The confusion matrix shows OK classification. Most of the values are along the diagonal with by-class accuracies of 74% for BASELINE, 97% for DRUMS, and 77% for VIOLIN. The two most commonly-confused classes are BASELINE and VIOLIN, with each being classified as the other about 20% of the time. This result is not surprising given the aforementioned visualizations, but given the nature of the problem, we should expect better: these two gestures are different-enough to be obviously recognized as different by humans performing or observing them, and the differences should be obvious in the sensor streams chosen (accelerometer and gyroscope).

It is surprising that a significant fraction of the BASELINE data (~9%) has been mis-classified as DRUM. These two classes were well-separated in the UMAP and PCA plots, and given the differences in these gestures we might expect these two classes to be the easiest to separate. In addition, the mis-classification is not symmetric: only about ~2% of the DRUM examples are mis-classified as BASELINE.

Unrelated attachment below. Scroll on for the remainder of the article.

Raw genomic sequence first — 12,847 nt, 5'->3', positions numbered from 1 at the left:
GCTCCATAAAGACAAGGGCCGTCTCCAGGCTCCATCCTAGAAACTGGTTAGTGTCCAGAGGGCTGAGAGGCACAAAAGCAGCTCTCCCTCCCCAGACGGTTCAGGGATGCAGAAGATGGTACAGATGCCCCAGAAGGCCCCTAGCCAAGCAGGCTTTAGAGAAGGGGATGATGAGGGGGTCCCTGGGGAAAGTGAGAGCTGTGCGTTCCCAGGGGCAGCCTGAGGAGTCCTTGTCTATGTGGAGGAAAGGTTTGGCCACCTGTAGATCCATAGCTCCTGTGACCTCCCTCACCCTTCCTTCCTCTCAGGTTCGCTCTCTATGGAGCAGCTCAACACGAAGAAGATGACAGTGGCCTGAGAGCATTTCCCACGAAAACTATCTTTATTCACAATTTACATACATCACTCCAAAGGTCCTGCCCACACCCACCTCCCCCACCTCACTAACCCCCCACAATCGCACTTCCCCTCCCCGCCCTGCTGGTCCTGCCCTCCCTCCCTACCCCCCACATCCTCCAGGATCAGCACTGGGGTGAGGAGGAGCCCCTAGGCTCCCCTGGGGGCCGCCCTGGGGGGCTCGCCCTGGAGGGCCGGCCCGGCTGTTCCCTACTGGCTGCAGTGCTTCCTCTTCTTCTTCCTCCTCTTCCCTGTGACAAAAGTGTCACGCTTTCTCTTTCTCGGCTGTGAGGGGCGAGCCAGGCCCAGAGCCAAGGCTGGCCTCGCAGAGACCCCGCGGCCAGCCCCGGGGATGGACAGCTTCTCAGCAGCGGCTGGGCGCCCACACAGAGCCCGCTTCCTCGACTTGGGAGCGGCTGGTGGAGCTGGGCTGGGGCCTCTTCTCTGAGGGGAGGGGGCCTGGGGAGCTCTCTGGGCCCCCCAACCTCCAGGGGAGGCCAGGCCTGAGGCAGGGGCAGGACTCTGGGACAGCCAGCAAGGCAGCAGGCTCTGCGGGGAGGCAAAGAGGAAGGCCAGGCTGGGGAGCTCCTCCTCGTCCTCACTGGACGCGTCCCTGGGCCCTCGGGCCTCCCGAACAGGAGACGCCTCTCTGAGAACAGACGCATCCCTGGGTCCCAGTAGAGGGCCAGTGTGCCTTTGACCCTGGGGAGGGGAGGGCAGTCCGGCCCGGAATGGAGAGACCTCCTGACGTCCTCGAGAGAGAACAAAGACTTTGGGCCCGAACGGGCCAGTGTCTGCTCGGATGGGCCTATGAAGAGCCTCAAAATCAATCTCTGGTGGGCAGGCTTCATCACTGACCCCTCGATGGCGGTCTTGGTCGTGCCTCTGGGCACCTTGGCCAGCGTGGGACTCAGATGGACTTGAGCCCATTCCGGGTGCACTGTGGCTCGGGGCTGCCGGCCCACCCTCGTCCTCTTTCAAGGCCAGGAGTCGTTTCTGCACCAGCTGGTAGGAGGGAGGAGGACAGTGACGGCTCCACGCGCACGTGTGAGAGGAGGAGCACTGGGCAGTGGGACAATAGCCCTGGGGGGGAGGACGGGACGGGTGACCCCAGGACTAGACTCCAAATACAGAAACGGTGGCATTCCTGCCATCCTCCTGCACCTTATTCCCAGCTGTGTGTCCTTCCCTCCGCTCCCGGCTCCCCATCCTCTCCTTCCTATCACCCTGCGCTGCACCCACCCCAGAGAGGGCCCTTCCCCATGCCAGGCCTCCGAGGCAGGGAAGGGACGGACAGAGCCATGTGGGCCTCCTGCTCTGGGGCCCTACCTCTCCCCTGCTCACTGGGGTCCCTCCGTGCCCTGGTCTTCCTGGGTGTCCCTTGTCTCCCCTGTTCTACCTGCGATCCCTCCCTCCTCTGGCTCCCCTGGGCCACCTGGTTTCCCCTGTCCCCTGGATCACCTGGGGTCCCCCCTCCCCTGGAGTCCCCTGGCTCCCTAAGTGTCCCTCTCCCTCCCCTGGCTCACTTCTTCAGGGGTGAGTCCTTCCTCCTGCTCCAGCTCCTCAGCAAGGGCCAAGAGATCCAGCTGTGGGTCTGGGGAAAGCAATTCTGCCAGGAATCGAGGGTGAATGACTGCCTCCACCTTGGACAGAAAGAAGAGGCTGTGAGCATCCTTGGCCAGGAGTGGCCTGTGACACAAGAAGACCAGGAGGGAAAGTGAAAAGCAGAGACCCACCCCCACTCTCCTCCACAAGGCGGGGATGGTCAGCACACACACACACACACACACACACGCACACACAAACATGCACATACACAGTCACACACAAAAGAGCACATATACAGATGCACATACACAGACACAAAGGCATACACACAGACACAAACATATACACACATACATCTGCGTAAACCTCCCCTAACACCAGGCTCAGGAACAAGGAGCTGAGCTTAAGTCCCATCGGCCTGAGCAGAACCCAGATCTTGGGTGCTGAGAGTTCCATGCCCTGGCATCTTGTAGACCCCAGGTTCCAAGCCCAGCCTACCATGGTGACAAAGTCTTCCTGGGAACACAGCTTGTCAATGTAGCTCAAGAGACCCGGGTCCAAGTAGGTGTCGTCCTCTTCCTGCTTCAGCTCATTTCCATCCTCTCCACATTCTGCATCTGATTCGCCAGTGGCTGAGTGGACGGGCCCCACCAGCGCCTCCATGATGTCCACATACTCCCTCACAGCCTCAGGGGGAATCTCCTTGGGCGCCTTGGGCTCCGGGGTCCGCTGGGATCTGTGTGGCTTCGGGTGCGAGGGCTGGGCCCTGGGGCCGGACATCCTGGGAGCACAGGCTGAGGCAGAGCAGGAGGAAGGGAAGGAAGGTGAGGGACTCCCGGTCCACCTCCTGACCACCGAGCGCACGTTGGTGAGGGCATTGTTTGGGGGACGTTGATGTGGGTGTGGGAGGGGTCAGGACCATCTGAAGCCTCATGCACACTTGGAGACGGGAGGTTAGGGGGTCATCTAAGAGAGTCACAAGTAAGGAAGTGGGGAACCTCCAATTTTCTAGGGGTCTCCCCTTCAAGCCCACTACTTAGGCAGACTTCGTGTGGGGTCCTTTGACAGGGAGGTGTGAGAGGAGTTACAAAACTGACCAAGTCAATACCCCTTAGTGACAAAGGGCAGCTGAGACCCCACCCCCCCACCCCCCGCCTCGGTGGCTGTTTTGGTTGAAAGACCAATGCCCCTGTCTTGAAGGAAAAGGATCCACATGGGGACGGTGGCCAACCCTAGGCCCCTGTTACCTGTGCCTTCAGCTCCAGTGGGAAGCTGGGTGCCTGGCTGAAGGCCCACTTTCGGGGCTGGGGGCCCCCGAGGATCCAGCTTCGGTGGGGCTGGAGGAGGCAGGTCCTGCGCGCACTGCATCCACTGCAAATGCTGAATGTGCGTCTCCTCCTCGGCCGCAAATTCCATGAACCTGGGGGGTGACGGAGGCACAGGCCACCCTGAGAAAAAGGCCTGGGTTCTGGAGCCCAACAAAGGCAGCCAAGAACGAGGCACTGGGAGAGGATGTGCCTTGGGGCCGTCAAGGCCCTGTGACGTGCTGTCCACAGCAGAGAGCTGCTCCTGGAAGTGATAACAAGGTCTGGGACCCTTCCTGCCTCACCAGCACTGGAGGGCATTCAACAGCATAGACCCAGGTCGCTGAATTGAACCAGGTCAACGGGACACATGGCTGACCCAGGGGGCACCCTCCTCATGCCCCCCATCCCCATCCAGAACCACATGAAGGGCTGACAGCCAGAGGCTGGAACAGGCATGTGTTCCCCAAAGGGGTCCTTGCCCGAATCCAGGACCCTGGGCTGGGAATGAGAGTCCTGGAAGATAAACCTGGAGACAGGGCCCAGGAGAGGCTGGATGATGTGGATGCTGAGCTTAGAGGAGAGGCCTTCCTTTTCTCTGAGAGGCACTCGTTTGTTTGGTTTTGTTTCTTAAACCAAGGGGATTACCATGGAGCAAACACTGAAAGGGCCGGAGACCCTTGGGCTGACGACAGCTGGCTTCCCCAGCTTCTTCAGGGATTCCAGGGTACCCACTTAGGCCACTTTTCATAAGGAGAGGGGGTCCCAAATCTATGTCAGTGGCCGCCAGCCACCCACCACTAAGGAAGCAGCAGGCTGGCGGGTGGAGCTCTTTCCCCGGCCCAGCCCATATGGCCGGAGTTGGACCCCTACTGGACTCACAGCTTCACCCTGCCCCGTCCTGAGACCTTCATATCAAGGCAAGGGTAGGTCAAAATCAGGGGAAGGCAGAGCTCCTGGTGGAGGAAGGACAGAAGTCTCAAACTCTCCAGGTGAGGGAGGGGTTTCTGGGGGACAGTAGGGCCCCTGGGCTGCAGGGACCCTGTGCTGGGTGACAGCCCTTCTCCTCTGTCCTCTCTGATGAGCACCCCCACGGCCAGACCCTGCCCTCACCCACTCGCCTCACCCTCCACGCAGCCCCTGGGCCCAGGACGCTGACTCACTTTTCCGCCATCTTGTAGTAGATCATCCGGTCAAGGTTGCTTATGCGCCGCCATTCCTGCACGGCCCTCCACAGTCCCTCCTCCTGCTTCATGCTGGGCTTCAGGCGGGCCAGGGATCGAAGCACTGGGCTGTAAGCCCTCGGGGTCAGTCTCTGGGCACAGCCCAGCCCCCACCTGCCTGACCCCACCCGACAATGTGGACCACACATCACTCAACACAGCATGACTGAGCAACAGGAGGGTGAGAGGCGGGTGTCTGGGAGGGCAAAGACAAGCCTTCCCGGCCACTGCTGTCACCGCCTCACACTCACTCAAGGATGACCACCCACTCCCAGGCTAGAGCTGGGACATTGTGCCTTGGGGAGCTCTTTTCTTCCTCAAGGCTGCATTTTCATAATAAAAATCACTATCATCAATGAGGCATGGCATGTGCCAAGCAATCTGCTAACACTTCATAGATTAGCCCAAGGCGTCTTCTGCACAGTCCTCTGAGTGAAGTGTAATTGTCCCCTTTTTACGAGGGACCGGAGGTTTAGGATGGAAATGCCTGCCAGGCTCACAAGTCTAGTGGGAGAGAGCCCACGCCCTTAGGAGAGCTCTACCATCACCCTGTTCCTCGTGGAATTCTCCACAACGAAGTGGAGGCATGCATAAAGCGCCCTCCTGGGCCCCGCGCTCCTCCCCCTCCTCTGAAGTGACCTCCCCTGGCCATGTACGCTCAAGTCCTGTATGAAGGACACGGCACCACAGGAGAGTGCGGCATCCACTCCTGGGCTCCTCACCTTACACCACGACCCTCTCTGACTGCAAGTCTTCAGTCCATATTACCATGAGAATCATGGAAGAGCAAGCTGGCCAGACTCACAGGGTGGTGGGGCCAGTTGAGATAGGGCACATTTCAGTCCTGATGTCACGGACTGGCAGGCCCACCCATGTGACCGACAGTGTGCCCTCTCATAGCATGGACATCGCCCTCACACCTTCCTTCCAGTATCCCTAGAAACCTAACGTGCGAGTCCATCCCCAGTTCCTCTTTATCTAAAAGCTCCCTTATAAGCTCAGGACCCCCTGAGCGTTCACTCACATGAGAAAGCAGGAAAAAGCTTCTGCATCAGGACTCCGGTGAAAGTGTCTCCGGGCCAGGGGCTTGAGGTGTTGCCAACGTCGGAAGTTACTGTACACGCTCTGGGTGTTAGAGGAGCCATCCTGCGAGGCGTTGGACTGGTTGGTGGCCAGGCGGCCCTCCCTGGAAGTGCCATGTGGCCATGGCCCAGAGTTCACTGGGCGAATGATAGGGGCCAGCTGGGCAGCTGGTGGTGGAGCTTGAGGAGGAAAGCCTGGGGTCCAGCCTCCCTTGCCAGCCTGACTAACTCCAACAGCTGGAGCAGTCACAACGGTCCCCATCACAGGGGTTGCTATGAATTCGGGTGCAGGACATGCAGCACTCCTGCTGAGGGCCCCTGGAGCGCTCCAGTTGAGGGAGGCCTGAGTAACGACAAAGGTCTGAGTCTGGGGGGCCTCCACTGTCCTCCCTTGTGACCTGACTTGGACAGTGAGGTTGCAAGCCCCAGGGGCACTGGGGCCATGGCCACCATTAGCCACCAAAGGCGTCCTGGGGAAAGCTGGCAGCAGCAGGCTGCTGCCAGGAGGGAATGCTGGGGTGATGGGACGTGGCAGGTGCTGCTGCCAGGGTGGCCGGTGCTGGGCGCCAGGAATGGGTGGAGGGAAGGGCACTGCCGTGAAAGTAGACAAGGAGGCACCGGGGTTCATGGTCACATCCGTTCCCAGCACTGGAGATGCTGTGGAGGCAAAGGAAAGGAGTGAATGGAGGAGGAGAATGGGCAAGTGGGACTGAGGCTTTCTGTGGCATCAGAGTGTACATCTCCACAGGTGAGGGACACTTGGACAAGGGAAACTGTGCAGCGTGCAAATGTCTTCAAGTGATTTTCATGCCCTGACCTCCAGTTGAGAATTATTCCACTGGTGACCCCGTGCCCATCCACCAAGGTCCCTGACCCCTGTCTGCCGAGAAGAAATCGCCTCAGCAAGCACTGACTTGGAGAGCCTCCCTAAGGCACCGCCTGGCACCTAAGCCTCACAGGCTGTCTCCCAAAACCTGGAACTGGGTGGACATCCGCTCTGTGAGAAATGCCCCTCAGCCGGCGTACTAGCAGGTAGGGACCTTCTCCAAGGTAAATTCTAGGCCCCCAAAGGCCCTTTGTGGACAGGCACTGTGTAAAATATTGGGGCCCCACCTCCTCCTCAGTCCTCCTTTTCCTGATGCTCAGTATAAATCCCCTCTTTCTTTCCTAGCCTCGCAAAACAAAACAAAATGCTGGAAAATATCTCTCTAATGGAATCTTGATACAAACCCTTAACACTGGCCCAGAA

Figure 12: Confusion matrix – air gesture

The by-fold cross-validation results give valuable information that is not captured by the overall confusion matrix: the model performance varies a lot by fold. Half of the folds show good-to-excellent performance with 95% or greater overall accuracy with reasonable by-class accuracies. This indicates that for these folds, training is probably proceeding well, and that the problem in general is likely solvable by the model in question. The other folds show serious problems: each fold has at least one class with by-class accuracy less than 50%. This indicates that there is some problem with the model, although it’s not clear what the problem might be. We’ll discuss in a later section about what might be going wrong.